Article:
We want to see if the Games match with our views of a community and whether they will help us achieve our vision for Calgary as a great place to make a living, a great place to make a life. Our common purpose is: Making life better every day.

Imagine Calgary is our long-range plan on how we’re growing Calgary.

The Council Directives directly linked to this topic are: A city of inspiring neighbourhoods, A healthy and green city, and A prosperous city.

Ready to engage? Please provide your input in the Step 3 tab at the top of the page.

2. Venues and Facilities

This information explores the venues and facilities proposed in Calgary 2026’s Draft Hosting Plan Concept that would be upgraded and built to host the Games.

The draft hosting plan proposes upgrades to a number of existing facilities. The proposed upgrades allow these facilities to continue serving Calgary’s recreation and athletic community into the future. The following facilities would be upgraded to host events:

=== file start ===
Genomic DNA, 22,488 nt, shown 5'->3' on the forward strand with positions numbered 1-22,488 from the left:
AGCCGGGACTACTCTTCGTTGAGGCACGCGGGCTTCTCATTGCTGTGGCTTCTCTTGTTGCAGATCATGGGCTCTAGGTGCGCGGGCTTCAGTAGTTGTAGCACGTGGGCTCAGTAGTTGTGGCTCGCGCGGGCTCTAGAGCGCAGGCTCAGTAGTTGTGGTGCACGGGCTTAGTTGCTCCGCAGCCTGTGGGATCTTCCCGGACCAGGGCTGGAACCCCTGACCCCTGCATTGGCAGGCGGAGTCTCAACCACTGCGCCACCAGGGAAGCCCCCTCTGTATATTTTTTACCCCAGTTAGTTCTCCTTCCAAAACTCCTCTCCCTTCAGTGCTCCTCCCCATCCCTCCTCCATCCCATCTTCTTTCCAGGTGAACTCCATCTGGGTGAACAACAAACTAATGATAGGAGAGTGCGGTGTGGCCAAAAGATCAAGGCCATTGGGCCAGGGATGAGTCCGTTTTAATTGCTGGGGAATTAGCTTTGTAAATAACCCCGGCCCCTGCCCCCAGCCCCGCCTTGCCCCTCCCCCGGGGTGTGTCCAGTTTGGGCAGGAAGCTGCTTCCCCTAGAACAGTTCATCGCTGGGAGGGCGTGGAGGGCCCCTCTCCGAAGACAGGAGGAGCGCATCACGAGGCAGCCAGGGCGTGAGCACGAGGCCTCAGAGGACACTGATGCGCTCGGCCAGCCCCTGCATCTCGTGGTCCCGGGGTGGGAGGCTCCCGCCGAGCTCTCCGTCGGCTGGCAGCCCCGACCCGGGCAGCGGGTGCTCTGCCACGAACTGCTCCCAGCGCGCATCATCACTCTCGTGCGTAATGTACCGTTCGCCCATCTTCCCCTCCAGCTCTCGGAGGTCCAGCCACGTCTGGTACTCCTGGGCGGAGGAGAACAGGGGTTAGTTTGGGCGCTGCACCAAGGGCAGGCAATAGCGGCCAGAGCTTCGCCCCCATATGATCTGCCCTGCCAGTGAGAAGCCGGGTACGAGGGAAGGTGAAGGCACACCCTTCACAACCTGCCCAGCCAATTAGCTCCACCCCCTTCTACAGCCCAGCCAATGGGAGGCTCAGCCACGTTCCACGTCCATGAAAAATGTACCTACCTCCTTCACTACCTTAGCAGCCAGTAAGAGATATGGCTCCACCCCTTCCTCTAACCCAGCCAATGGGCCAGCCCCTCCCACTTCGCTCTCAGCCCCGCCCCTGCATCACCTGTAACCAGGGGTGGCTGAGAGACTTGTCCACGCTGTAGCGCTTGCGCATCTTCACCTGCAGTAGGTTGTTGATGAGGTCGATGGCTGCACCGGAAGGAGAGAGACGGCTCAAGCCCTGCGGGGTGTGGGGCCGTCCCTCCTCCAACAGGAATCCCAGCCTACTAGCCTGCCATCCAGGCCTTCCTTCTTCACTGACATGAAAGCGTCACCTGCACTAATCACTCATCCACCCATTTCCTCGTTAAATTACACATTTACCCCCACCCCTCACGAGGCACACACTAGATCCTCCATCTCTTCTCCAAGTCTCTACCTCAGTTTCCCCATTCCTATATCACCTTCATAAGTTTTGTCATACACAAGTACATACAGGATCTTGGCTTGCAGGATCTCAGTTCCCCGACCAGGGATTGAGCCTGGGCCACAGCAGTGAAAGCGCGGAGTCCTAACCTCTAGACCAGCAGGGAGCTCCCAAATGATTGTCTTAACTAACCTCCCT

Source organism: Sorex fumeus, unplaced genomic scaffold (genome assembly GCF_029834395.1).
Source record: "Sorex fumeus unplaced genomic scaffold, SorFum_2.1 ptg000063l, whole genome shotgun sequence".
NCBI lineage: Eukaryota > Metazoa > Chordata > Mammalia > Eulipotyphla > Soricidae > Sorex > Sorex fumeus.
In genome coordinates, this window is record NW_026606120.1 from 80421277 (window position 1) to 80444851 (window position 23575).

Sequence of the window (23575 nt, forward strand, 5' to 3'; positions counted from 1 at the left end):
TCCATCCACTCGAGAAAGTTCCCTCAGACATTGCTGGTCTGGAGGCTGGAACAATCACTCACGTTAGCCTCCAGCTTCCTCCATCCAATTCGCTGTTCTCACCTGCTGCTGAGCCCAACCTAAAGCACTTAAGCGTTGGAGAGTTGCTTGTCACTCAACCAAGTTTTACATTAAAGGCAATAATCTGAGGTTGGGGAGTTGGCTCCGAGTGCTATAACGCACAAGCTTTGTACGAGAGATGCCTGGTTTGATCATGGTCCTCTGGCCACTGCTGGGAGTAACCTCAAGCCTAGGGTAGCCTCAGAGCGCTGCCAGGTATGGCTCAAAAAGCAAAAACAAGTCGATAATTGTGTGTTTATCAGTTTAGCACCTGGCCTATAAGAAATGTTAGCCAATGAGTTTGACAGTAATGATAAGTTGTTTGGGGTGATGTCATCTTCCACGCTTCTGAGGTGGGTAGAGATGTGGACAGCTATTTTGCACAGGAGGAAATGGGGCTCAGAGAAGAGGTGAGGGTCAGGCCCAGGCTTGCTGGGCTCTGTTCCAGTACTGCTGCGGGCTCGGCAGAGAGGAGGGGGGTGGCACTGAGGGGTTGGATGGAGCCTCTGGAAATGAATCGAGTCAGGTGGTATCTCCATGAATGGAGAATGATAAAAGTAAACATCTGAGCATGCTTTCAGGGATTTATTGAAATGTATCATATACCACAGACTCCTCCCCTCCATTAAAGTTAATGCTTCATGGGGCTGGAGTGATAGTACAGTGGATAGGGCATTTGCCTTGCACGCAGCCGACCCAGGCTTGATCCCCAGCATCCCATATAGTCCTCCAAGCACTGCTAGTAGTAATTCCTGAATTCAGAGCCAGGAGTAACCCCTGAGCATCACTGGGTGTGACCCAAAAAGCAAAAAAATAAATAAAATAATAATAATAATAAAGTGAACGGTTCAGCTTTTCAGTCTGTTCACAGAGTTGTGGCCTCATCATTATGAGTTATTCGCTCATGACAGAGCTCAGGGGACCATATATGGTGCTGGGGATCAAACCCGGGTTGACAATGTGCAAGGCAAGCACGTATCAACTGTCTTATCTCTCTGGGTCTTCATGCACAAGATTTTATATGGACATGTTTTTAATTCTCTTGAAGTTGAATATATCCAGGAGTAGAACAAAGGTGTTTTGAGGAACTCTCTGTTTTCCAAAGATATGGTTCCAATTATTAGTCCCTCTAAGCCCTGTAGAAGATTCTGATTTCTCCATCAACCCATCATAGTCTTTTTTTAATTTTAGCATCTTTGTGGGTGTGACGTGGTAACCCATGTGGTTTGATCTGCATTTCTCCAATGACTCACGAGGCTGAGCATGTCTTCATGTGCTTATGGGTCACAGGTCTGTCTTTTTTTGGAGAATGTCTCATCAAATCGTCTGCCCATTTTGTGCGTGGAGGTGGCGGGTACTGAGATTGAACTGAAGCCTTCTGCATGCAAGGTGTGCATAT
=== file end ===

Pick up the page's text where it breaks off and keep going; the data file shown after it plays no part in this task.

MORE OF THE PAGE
• Olympic Oval: long-track speed skating
  • McMahon Stadium: opening and closing ceremonies
  • Winsport sliding track: Luge, skeleton and bobsled
  • Winsport ski hill: half-pipe, aerials, big air, moguls, slope style
  • Saddledome: hockey
  • BMO Centre: International Broadcasting Centre
  • Big Four building: Main Press Centre
  • Max Bell arena: training
  • Canmore Nordic Centre: cross-country skiing and biathlon
  • Nakiska Ski Resort: downhill ski events

Two new competition venues are proposed in the draft hosting plan:

Multi-sport complex/fieldhouse